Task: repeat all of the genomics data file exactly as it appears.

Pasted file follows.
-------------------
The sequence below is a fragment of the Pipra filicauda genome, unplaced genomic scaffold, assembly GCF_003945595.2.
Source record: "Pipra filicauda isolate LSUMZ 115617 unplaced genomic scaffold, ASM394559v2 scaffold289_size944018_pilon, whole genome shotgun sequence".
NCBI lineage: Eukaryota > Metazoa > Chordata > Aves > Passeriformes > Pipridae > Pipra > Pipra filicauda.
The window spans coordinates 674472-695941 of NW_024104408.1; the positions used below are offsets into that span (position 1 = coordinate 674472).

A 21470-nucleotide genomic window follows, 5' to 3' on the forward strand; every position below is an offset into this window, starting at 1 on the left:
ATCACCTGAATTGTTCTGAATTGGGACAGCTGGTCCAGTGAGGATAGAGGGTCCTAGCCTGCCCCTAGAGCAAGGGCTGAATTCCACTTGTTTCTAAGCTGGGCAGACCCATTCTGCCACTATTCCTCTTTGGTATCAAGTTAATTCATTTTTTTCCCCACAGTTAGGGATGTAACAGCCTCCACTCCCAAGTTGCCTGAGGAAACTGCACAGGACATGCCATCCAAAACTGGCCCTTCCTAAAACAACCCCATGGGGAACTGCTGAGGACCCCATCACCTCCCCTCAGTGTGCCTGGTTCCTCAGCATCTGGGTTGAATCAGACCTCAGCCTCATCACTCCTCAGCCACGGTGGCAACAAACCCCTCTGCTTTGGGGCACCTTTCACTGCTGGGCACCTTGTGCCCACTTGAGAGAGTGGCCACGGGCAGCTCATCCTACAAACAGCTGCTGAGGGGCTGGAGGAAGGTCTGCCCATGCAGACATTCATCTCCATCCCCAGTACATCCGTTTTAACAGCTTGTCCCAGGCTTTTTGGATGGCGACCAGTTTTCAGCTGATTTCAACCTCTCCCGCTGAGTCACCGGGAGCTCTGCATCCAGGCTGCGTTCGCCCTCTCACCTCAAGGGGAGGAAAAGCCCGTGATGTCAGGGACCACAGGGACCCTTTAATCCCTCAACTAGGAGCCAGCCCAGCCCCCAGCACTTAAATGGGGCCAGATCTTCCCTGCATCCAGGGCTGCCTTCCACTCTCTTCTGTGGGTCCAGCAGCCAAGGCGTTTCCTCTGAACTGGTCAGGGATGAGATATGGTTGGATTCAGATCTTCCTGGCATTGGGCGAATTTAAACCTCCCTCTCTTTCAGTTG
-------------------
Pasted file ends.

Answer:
The sequence below is a fragment of the Pipra filicauda genome, unplaced genomic scaffold, assembly GCF_003945595.2.
Source record: "Pipra filicauda isolate LSUMZ 115617 unplaced genomic scaffold, ASM394559v2 scaffold289_size944018_pilon, whole genome shotgun sequence".
NCBI lineage: Eukaryota > Metazoa > Chordata > Aves > Passeriformes > Pipridae > Pipra > Pipra filicauda.
The window spans coordinates 674472-695941 of NW_024104408.1; the positions used below are offsets into that span (position 1 = coordinate 674472).

A 21470-nucleotide genomic window follows, 5' to 3' on the forward strand; every position below is an offset into this window, starting at 1 on the left:
ATCACCTGAATTGTTCTGAATTGGGACAGCTGGTCCAGTGAGGATAGAGGGTCCTAGCCTGCCCCTAGAGCAAGGGCTGAATTCCACTTGTTTCTAAGCTGGGCAGACCCATTCTGCCACTATTCCTCTTTGGTATCAAGTTAATTCATTTTTTTCCCCACAGTTAGGGATGTAACAGCCTCCACTCCCAAGTTGCCTGAGGAAACTGCACAGGACATGCCATCCAAAACTGGCCCTTCCTAAAACAACCCCATGGGGAACTGCTGAGGACCCCATCACCTCCCCTCAGTGTGCCTGGTTCCTCAGCATCTGGGTTGAATCAGACCTCAGCCTCATCACTCCTCAGCCACGGTGGCAACAAACCCCTCTGCTTTGGGGCACCTTTCACTGCTGGGCACCTTGTGCCCACTTGAGAGAGTGGCCACGGGCAGCTCATCCTACAAACAGCTGCTGAGGGGCTGGAGGAAGGTCTGCCCATGCAGACATTCATCTCCATCCCCAGTACATCCGTTTTAACAGCTTGTCCCAGGCTTTTTGGATGGCGACCAGTTTTCAGCTGATTTCAACCTCTCCCGCTGAGTCACCGGGAGCTCTGCATCCAGGCTGCGTTCGCCCTCTCACCTCAAGGGGAGGAAAAGCCCGTGATGTCAGGGACCACAGGGACCCTTTAATCCCTCAACTAGGAGCCAGCCCAGCCCCCAGCACTTAAATGGGGCCAGATCTTCCCTGCATCCAGGGCTGCCTTCCACTCTCTTCTGTGGGTCCAGCAGCCAAGGCGTTTCCTCTGAACTGGTCAGGGATGAGATATGGTTGGATTCAGATCTTCCTGGCATTGGGCGAATTTAAACCTCCCTCTCTTTCAGTTG